For the Guardian, Darlington named her top ten literary otters, including:
Tarka the Otter by Henry WilliamsonRead about another entry on the list.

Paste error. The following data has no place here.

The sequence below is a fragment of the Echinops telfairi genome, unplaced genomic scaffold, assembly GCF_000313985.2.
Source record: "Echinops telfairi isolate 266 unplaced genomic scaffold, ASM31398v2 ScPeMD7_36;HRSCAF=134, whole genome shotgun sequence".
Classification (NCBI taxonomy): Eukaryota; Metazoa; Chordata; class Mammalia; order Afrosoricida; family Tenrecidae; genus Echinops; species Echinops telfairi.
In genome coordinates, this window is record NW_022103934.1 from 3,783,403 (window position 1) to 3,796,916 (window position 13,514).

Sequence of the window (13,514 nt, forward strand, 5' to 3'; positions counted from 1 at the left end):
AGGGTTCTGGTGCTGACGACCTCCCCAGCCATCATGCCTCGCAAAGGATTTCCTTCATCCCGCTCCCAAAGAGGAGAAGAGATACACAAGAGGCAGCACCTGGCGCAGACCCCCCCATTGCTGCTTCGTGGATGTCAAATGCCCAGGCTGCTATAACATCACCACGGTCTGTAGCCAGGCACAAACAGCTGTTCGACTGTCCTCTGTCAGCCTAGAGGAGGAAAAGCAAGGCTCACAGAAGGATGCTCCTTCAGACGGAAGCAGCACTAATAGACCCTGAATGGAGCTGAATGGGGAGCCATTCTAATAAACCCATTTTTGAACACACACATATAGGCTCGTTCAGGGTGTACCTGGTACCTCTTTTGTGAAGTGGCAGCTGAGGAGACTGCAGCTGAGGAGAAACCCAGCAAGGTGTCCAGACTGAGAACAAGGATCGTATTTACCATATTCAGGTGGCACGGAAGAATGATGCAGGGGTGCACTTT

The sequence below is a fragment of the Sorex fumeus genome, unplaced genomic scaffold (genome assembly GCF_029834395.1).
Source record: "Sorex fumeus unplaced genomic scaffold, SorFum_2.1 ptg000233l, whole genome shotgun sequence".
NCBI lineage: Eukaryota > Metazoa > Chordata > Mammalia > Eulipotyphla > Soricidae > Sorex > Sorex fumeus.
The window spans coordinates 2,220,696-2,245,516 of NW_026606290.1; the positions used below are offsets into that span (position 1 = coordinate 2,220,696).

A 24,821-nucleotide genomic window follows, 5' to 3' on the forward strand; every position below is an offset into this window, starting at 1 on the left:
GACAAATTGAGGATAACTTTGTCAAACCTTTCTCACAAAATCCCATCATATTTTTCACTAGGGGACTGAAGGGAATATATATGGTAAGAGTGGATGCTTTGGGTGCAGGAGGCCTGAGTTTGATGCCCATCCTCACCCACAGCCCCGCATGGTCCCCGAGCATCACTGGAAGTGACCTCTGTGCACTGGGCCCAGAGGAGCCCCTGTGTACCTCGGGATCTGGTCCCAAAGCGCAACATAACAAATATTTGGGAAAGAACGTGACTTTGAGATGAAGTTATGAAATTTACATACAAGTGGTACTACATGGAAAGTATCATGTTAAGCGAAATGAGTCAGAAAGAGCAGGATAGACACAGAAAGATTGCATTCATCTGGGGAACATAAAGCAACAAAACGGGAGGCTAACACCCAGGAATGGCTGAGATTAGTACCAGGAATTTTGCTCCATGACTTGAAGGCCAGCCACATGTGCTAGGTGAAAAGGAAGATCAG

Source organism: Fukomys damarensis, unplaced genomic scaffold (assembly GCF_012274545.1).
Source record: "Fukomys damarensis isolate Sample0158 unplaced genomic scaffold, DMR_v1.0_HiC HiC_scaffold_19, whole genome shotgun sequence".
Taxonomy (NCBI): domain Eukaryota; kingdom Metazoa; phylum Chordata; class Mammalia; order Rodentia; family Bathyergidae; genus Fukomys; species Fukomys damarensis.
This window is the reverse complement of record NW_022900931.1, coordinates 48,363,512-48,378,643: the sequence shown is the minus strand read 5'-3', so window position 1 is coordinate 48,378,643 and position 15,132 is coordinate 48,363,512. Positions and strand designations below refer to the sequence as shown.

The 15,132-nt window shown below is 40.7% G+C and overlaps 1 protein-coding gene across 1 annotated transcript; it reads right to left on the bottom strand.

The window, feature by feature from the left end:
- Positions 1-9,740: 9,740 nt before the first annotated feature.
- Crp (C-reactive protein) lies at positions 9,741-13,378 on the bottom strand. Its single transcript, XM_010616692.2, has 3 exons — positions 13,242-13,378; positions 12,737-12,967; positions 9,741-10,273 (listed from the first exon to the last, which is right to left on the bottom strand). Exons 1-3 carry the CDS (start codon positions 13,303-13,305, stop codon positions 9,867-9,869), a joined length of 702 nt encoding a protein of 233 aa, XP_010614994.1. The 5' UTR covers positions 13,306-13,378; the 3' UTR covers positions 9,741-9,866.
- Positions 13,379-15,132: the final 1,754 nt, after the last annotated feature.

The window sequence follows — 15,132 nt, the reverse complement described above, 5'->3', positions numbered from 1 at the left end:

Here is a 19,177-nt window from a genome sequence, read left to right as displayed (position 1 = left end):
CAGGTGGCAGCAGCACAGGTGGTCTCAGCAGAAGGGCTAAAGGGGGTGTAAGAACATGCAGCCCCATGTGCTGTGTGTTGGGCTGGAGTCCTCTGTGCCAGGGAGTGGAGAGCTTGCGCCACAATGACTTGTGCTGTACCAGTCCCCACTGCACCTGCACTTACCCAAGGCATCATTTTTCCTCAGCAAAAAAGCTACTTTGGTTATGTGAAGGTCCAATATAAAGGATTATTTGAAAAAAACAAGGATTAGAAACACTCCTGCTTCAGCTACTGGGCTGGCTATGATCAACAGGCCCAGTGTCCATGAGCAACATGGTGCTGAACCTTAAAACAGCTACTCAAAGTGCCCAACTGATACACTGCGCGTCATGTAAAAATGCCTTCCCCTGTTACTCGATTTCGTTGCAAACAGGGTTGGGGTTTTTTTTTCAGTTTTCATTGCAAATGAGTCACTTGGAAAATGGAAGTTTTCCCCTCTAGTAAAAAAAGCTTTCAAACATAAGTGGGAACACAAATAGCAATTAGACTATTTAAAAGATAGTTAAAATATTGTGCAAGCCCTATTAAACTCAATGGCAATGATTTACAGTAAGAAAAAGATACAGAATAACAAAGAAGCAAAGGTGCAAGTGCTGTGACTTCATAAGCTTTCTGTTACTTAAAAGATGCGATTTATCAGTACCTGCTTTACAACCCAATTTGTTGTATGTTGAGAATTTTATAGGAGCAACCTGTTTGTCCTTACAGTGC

First published in 1927, Tarka must be the most famous otter ever caught in the pages of a story. The heart-ripping adventure in Williamson's fictional tale tells of a courageous hunted animal. Everything in the story prickles with the otter's-eye-view: Tarka watches the meandering river and listens to its language of sibilant sounds; he plays with the river's "paws of water" and tumbles between its "star-streaming claws". "From his couch of bitten and pressed-down hollow stems, Tarka watched the dragonflies which flew glittering over the water. On a reed beside him was fixed the brittle greyish mask of a nymph… it took the dragonish breath of noon and changed into gleams of scarlet; its eyes grew lustrous with summer fire." Tarka's peace is frequently shattered by the baying of hounds, and his heroism culminates in a dramatic 10-hour hunt where he battles with his terrifying nemesis Deadlock. Anyone who hasn't sprouted whiskers, webs and a tail by the end of this story needs to read it again.